A powerful Senate committee chairwoman and one of Baltimore City’s most vocal advocates is facing a challenge from a delegate who once ran on the same ticket.
Two-term Del. Mary L. Washington, D-Baltimore City, filed Thursday seeking to challenge five-term incumbent Sen. Joan Carter Conway, chair of the Senate Education, Health and Environmental Affairs Committee.
The potential showdown comes as the city is facing significant political challenges in Annapolis with a delegation in the Senate that has shrunk in size and seniority. Washington’s announcement would also pit her against two incumbent delegates who are expected to line up behind Conway for the 2018 push.
Washington, in an interview, said the time was right for her to run.
“Like a lot of other people on the local and national level, I asked myself is there more that I can do to make things better,” she said.
Washington said she began considering a run for Senate earlier this year when Conway hinted she might retire at the end of the current term rather than seek re-election. But said she became convinced that the time had come to run, regardless of Conway’s plans.
“You have to look at how you measure service and power and influence,” Washington said. “Having someone sit in a seat is not the only way to measure how someone can make a change.”
Washington inferred that Conway had lost touch with her district.
“I go to the community associations and the farmers markets,” Washington said. “I know the type of work that needs to be done, I have the willingness to think outside the box and develop partnerships and be more assertive and be bold. That’s something I am capable of doing.”
Washington called her campaign “the end of the notion that the way of making a change is through backroom dealing.”
Conway, in an interview, says that she was weighing her options but challenges faced by the city require her attention. Another freshman senator, Conway and others say, would hurt the city.
“We have no one else in leadership,” Conway said. “When you’re sitting on the back seat you will not be making any decisions. You don’t have any input.”
She said she informed Washington and Dels. Curt Anderson and Maggie McIntosh of her intent to run in 2018.
Conway said Washington didn’t answer her when she asked directly if she planned on running.
“This is America and anybody can run for anything,” Conway said. “This is an integrity issue for me. She didn’t have the gall and the professionalism to say she was running.”
Conway said she decided to run again in an effort to ensure the city has a strong voice when it comes to redistricting and for the upcoming debate in school funding and education reform recommendations made by the Kirwan Commission.
McIntosh, who chairs the House Appropriations Committee, said it was the wrong time for Conway to leave the Senate.
“For me, this is a no-brainer,” McIntosh said. “She’s even more important in the next few years for children and the city than ever before.”
Anderson, who chairs the city delegation, said he and McIntosh will run on a ticket with Conway.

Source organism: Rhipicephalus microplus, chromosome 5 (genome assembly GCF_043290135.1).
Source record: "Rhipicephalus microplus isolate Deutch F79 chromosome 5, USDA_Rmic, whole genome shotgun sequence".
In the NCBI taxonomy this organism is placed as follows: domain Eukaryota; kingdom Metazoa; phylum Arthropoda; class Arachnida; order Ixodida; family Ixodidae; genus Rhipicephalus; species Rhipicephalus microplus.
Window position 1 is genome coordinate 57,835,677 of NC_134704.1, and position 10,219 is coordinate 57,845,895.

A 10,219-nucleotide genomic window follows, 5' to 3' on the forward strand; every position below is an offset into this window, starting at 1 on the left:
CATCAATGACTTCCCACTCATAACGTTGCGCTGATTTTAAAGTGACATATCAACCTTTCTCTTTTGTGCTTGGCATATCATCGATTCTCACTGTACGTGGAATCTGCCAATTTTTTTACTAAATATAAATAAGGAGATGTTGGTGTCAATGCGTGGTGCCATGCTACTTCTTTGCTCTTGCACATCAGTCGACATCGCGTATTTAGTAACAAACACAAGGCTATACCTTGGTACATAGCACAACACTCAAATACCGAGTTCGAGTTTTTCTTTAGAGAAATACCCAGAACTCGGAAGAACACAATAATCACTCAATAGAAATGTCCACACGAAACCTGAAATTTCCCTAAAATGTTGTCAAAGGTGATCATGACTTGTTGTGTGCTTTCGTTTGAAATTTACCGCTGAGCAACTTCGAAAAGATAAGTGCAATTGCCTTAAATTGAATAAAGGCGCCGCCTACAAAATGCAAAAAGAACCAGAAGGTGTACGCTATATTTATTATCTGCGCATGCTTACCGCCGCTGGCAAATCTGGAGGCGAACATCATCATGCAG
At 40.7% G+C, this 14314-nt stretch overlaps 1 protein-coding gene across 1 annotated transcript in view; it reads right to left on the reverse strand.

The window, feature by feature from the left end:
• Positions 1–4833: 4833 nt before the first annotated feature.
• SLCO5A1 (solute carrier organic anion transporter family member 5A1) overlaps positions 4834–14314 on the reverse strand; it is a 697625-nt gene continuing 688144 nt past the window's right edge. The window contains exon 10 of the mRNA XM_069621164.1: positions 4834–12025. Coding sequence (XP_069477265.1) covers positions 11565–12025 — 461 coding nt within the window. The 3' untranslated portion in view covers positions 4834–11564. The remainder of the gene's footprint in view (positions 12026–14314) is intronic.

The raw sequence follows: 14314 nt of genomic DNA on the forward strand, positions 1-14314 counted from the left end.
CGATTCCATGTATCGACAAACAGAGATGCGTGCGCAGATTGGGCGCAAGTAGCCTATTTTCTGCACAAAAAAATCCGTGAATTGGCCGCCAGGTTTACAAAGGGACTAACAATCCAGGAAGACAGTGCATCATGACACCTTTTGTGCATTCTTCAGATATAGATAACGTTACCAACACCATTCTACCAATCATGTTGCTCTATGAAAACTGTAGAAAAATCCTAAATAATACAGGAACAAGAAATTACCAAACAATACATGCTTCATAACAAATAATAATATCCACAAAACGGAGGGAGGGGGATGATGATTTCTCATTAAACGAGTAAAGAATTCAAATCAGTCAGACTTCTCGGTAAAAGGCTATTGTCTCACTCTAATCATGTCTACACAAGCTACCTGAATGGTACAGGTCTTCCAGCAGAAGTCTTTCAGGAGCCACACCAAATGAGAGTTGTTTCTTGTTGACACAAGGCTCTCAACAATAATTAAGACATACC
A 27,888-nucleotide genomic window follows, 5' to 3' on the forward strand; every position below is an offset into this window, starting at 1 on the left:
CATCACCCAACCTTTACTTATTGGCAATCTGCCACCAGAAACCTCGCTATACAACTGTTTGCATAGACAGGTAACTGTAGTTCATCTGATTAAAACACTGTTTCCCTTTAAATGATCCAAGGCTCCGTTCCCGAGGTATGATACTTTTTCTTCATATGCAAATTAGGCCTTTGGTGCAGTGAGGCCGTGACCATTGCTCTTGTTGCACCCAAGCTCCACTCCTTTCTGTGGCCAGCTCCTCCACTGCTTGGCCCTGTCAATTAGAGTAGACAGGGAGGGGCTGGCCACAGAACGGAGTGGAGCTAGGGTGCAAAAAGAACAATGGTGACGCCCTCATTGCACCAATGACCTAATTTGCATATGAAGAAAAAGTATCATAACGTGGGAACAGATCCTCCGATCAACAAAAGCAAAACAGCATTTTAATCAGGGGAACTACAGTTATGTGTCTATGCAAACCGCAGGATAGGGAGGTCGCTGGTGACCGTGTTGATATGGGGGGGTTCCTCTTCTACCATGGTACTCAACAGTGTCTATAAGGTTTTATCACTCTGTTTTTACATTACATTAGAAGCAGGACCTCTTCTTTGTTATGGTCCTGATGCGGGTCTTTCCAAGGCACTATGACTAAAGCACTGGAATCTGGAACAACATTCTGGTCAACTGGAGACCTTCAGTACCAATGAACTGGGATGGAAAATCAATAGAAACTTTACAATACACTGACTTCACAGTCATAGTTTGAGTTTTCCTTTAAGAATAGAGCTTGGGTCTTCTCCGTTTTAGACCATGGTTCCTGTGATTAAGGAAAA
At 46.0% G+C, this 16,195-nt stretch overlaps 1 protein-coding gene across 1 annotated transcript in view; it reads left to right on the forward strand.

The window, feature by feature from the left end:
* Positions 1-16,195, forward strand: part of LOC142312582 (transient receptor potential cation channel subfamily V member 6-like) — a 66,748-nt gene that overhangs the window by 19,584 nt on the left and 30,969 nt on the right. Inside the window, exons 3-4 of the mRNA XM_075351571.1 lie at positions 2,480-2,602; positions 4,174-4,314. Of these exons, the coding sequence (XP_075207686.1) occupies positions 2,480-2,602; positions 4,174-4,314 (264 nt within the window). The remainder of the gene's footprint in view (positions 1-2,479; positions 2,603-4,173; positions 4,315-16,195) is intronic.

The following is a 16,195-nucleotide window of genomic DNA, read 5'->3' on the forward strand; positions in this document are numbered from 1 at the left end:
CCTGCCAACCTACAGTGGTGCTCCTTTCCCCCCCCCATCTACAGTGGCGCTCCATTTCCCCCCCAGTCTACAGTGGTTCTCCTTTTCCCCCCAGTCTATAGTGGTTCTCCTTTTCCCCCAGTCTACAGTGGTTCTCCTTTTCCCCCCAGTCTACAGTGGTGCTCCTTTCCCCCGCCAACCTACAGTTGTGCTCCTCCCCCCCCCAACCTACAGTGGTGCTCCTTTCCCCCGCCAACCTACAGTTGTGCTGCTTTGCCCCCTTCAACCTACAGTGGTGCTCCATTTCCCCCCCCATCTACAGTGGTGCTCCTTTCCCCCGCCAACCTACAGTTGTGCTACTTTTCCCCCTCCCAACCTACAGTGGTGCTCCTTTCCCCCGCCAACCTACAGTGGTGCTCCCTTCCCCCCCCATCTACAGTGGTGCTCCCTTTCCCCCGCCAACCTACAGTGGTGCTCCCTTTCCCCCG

“It’s going to be an all-out effort,” Anderson said, adding that Conway’s return to the Senate is of paramount importance to the city.
“The city is in a downward spiral,” Anderson said. “We need our state partners and we need our current state senators to have the pull and the gravitas to pull these things together.”
“She’s the one person you know (Senate President Thomas V.) Mike Miller won’t mess with,” Anderson said.
Baltimore City has five legislative districts fully within its borders and a sixth one that is mostly in Baltimore County with a senator who is a former Baltimore County delegate.
Two of those senators — Barbara A. Robinson and Nathaniel T. Oaks — were appointed to fill vacant seats and finished their first Senate sessions after multiple terms in the House of Delegates.
Robinson faces a challenge from Del. Antonio Hayes. Oaks is under federal indictment and faces a trial following the end of the 2018 legislative session.
Sen. Nathaniel McFadden, a six-term incumbent and Senate President pro-tem, is likely to face a challenge from one-term Del. Cory McCray, who is expected to announce next week.
There was already underlying tension on the ticket.
In 2002, Washington was hired to help run McIntosh’s campaign.
Four years later, Washington announced her intention to run for the House against three incumbents. And while some believed she was directly challenging Del. Ann Marie Doory, others saw Washington, an openly gay candidate, as a direct challenge and insult to McIntosh, who hired Washington and is also openly gay.
Conway tried to smooth things over by bringing Washington onto the ticket in 2010 after Doory retired.
“She mentored Mary and bringing her on the ticket ensured she would be elected,” Anderson said. “This is (Conway’s) reward.”
Washington rejected claims that she was “brought onto the ticket.”
“I was already running, already raising money and I joined with them after the filing deadline,” Washington said. “From my point of view, I earned my seat from the 43rd District. It was a mutually beneficial relationship to slate up.”
“I don’t get into the politics of personal denigration or attack,” she said.